From eso.org: “Observations made with ESO’s Very Large Telescope have for the first time revealed the effects predicted by Einstein’s general relativity on the motion of a star passing through the extreme gravitational field near the supermassive black hole in the centre of the Milky Way. This long-sought result represents the climax of a 26-year-long observation campaign using ESO’s telescopes in Chile.”
The Washington Post has a good article, “What the new gravitational waves discovery means for the future of astronomy.”
In my younger days this wasn't much of a problem. Unfortunately gravity seems to have increased significantly since the 1980s.
From bbc.com, scientists are reporting yet another burst of gravitational waves.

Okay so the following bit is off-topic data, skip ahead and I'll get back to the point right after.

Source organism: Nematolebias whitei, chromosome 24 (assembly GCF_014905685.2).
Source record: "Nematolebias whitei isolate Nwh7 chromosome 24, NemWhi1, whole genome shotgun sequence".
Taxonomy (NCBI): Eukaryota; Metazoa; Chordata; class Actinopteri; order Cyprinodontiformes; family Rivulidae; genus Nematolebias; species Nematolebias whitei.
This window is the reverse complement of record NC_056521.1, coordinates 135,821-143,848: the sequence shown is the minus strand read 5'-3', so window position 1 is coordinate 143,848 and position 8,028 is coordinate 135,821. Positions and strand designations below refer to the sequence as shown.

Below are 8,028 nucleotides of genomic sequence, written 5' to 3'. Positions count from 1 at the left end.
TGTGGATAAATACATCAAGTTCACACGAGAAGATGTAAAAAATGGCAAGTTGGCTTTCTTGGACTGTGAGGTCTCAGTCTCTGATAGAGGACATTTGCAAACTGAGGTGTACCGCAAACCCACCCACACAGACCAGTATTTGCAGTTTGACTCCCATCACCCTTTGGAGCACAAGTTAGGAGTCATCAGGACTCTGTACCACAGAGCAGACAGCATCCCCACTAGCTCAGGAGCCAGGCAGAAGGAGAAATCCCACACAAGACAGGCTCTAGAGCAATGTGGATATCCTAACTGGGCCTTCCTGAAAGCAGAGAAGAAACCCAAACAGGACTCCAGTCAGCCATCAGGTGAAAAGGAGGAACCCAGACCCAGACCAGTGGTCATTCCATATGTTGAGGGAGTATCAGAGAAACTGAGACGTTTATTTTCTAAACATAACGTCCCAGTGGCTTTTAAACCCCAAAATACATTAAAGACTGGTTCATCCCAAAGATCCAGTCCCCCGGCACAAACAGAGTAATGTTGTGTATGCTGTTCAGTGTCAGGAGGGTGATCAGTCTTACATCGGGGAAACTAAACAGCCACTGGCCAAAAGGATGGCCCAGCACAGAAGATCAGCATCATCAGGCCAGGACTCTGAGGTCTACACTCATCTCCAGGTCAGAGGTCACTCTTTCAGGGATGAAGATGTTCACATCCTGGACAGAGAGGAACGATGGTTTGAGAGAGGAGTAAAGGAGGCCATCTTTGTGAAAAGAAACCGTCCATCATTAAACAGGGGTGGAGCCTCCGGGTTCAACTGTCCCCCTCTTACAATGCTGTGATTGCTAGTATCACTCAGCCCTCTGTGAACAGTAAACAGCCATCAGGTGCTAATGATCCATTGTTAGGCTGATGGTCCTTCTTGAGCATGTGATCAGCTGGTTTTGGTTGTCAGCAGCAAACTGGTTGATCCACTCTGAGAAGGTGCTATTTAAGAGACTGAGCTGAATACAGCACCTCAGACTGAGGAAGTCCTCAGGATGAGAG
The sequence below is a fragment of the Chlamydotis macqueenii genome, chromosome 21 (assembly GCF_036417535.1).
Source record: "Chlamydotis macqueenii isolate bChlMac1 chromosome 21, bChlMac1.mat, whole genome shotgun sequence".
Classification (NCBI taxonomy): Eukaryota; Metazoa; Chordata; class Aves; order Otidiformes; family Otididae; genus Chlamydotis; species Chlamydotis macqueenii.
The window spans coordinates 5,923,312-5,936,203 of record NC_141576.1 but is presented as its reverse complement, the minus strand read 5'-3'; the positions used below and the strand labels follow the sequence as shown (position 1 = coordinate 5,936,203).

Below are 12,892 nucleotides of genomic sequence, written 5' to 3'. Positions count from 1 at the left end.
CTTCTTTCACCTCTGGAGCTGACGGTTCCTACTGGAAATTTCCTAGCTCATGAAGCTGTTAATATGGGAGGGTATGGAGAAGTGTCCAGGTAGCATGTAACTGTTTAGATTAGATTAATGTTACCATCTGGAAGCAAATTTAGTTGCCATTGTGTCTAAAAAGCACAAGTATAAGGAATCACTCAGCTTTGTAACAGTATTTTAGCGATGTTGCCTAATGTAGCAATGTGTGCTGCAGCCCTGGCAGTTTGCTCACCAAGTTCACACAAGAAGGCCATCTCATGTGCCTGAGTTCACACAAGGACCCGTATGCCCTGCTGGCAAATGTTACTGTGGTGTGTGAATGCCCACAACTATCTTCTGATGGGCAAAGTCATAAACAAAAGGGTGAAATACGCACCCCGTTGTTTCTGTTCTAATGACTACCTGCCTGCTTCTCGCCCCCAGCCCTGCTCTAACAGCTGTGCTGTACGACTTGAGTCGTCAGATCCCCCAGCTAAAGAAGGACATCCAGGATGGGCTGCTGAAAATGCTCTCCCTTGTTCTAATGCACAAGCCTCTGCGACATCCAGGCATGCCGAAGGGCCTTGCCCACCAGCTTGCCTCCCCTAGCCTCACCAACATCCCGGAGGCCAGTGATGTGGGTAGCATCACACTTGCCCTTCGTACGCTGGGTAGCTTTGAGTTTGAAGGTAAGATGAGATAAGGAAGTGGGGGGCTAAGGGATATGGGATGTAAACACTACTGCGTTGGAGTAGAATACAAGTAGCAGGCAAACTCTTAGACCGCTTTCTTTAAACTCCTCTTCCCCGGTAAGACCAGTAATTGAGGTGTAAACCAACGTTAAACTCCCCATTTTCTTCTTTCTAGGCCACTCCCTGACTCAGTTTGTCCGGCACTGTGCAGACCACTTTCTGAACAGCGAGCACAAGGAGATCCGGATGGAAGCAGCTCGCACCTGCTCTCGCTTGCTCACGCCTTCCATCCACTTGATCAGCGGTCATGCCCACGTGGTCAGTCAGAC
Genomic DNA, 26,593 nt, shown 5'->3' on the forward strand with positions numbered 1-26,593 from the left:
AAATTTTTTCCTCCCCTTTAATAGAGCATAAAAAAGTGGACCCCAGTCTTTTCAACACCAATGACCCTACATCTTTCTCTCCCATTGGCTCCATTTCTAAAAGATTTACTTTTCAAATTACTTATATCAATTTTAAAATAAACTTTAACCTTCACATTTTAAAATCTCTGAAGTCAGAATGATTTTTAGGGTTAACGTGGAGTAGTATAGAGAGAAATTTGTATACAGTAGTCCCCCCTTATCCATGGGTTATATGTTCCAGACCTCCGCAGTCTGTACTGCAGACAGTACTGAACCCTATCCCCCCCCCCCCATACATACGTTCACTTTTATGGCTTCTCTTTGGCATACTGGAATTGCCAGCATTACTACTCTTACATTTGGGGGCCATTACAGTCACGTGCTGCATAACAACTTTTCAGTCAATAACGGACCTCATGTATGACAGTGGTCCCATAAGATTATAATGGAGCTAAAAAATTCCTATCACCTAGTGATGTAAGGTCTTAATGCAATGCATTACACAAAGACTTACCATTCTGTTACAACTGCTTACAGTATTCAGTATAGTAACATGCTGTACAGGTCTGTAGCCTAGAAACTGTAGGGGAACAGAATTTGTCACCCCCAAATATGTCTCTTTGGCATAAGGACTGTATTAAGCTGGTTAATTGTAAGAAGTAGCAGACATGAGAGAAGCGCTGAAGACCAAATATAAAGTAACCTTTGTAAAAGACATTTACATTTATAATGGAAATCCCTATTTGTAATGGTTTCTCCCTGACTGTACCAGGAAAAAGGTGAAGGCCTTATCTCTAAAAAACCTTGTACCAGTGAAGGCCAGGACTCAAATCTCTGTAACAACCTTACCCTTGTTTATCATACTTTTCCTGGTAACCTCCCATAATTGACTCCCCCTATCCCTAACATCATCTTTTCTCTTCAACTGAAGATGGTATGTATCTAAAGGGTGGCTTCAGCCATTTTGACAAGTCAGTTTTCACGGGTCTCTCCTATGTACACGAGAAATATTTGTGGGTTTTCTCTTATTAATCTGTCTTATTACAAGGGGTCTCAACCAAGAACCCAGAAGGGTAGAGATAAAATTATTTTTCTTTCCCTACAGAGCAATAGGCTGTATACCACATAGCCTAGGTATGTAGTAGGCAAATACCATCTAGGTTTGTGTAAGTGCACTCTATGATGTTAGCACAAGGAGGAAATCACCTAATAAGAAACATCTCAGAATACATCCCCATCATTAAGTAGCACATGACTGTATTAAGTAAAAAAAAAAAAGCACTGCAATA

“NASA’s Curiosity rover usually keeps its instruments firmly focused on Mars’s ground, zapping grit with its laser or drilling cores in bedrock. But every few days, the SUV-sized robot, like any good dreamer, shifts its sights upward to the clouds. Well into its fifth year, the rover has now shot more than 500 movies of the clouds above it, including the first ground-based view of martian clouds shaped by gravity waves ...”
(See the story for more information, and some animations which unfortunately just keep endlessly repeating.)
Here’s a link to a wired.com article, Quantum Gravity Research Could Unearth the True Nature of Time.
I was just working on centering some components in an Android
LinearLayout and came upon this helpful advice:
android:gravity takes care of its children,
android:layout_gravity takes care of itself
So, in my case, where I wanted to center two buttons horizontally in a
LinearLayout, I used
I needed to center some tabs in a scrolling tab view layout in an Android application, and this technique worked for me. Note that the
wrap_content part is needed for the width setting. Image is from this SO link.
An asteroid with rings. I never would have guessed that a 90-mile diameter rock would have enough gravitational force to support rings. The story is here.